Harold Greenwald (July 28, 1910 – March 26, 1999) was a noted psychotherapist who pioneered a variation on rational emotive behavior therapy, "direct decision therapy." He was an expert on the psychology of prostitution, and authored a dissertation on call girls that became a best-selling book and movie.[1]

Early life and education

Greenwald was born on the Lower East Side of Manhattan, the son of Abraham Greenwald, a barber, and his wife, Lillian, who were refugees from Czarist Russia.[2] His younger brother, Milton, later known by the stage name Michael Kidd, became an acclaimed choreographer and occasional actor on Broadway and in Hollywood movies.[1]

Harold Greenwald graduated from the City College of New York in 1933, and worked for the New York City Housing Authority and city planning board. He was a civilian instructor for the U.S. Army Air Forces during World War II.[1]

Direct Decision Therapy

Greenwald turned to the study of psychology while in his 40s, and in 1956 earned a doctorate from Columbia University. He became prominent among psychoanalysts circles as a leading student of Theodore Reik, a disciple of Sigmund Freud. He became president of the National Psychological Association for Psychoanalysis, which promotes Freudian therapy, early in his career. However, Greenwald chafed at the long periods of quiet listening required in Freudian psychoanalysis, so he developed direct decision therapy. He believed that decisions were at the root of understanding dysfunctional behavior and personality disorders, and that people are free to change their decisions as they go through life. He even believed that happiness "could be made as a decision."[1]

Greenwald, who was founder and president of the Direct Decision Therapy Institute, found that there were geographic differences in happiness, with people living on the West Coast more likely to say that they were happy than people living in the east. He said in a 1984 interview that "people who live on the East Coast seem to think it makes you more superficial to be happy. It's scary to be happy. Some people think that if you're happy, other people will hate you" and make demands.[3]

Prostitution research

In the 1950s, Greenwald carried out work for a doctoral dissertation on the psychology of prostitutes. He interviewed 16 prostitutes, of whom six were in analysis with him, with the other ten interviewed by three of the other prostitutes who were his patients. His dissertation, published in 1958 as The Call Girl: A Social and Analytic Study, humanized the women and explored the reasons for their career choice. He explained in the book that most came from unhappy childhoods and suffered from insufficient parental love.[1]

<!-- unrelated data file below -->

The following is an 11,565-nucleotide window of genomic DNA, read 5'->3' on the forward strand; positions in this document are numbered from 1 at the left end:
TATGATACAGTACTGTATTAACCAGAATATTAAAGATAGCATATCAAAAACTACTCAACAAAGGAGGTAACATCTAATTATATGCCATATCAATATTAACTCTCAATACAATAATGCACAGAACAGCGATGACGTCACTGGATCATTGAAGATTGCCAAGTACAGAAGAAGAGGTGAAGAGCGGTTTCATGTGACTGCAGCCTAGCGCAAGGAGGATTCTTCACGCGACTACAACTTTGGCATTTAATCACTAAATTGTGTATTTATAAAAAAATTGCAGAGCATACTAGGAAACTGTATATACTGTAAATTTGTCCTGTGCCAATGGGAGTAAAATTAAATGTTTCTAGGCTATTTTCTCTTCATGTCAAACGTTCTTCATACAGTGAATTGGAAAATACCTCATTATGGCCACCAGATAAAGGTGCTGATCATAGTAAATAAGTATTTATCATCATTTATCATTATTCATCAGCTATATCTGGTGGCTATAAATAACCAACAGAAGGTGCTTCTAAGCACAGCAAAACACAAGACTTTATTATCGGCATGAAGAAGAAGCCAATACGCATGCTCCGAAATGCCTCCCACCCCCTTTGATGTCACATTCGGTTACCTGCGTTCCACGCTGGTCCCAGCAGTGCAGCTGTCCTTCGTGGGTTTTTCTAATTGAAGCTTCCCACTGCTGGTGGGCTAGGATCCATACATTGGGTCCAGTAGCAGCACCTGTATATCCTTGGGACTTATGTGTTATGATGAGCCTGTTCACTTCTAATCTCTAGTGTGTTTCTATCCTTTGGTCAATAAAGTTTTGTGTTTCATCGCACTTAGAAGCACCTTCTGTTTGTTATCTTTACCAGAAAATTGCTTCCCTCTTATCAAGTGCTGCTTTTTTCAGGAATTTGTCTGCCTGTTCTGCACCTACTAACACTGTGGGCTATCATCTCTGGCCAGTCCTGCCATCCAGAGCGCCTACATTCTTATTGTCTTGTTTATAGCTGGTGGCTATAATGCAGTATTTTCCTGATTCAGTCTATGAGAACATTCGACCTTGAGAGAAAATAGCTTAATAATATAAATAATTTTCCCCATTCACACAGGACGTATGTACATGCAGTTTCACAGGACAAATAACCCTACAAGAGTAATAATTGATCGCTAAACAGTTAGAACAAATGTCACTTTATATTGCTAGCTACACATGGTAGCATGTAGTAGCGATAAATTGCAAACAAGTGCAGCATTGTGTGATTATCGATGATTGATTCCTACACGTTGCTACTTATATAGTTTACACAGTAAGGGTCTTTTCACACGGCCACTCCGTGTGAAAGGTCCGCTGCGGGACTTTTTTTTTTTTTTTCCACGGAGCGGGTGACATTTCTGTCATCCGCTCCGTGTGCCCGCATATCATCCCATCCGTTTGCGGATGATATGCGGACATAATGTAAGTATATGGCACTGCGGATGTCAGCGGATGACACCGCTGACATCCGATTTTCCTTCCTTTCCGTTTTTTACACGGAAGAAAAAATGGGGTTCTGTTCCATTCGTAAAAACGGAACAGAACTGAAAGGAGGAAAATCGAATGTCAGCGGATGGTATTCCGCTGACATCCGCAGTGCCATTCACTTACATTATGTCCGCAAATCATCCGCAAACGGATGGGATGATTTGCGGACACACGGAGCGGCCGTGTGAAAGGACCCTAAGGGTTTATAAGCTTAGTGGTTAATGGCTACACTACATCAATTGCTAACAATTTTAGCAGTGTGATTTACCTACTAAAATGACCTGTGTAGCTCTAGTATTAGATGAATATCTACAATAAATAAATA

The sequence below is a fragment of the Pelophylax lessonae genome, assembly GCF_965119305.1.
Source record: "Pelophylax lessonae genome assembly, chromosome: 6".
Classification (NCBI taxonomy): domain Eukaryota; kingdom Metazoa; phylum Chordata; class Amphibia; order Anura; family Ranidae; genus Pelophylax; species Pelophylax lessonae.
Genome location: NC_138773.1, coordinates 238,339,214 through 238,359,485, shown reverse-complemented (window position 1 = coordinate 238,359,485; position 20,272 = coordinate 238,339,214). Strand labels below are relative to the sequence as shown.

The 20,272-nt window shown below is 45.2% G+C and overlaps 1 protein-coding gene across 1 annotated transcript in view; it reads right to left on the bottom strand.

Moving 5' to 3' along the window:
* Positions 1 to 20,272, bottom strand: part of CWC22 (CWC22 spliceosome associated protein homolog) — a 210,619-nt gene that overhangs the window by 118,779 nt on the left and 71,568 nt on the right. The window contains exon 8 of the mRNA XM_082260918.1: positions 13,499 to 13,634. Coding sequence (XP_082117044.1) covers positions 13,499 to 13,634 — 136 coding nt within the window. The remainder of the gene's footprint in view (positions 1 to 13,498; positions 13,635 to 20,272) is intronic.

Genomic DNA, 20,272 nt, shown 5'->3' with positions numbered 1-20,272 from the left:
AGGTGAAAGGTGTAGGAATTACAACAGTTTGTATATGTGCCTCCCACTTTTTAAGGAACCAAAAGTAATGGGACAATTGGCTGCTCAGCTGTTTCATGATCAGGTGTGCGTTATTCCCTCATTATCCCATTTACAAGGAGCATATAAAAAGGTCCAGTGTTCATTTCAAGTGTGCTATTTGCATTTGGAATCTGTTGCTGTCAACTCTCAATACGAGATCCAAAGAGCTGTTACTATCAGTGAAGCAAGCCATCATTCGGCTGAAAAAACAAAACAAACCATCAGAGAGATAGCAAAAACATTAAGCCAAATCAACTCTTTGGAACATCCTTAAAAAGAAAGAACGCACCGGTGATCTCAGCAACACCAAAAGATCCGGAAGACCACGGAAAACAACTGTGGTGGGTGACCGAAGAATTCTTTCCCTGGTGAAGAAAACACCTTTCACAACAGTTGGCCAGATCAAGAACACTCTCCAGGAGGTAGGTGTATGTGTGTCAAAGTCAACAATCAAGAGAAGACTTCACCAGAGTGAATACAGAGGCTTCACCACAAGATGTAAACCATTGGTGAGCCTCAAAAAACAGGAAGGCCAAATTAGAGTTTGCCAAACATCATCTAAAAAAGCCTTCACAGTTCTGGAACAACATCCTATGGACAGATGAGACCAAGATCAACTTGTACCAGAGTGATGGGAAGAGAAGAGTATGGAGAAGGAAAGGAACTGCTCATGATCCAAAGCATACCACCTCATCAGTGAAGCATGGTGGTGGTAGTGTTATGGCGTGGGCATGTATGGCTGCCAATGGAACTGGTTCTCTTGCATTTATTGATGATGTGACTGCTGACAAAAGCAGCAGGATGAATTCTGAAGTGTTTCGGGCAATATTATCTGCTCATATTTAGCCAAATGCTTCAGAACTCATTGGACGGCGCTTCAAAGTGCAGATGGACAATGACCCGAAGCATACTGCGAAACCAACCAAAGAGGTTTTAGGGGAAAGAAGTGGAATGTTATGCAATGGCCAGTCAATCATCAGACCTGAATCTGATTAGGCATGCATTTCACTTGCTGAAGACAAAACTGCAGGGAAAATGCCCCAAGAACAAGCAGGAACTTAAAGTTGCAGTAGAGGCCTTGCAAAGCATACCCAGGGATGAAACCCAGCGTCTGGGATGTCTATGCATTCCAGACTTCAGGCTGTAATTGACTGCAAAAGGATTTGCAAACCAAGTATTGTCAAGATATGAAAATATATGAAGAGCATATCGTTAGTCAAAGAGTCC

Greenwald's research found that prostitutes utilized defense mechanisms to cope with their profession, which included masochism, and denying to themselves that they were having sex.[1]

The book became a best seller, translated into seven languages and selling more than a million copies. It was adapted into the 1960 film Girl of the Night, starring Anne Francis and featuring Lloyd Nolan as psychotherapist. Greenwald became a popular speaker at psychological gatherings a result of the book.[1]

In 1970, a new edition of the book was published, titled The Elegant Prostitute. The book was retitled to emphasize how call girls were better looking and more refined than their "street walking" counterparts.[4]

Academic posts

Greenwald taught at Hofstra University, and was a Visiting Fulbright Fellow at the University of Bergen in Norway. He became a distinguished professor at the United States International University, and served as president of the Academy of Psychologists in Marital and Family Therapy. He was president of the division of Humanistic Psychology of the American Psychological Association .[1]

References

  1. ^ a b c d e f g h Ravo, Nick (2 April 1999). "Harold Greenwald, 88, Expert On Psychology of Prostitutes". New York Times. Retrieved 18 February 2014. 
  2. ^ Freedland, Michael (6 January 2008). "Michael Kidd: Top choreographer of American musicals, he turned dance routines into works of art". The Guardian. Retrieved 18 February 2014. 
  3. ^ Lewis, Jim (25 April 1984). "Psychiatrist Studies Happy People". The Times Daily. Florence, AL. United Press International. pp. 5B. Retrieved 18 February 2014. 
  4. ^ Frayser, Suzanne G. (1995). Studies in Human Sexuality: A Selected Guide. Libraries Unlimited. p. 429. ISBN 1563081318. 

Bibliography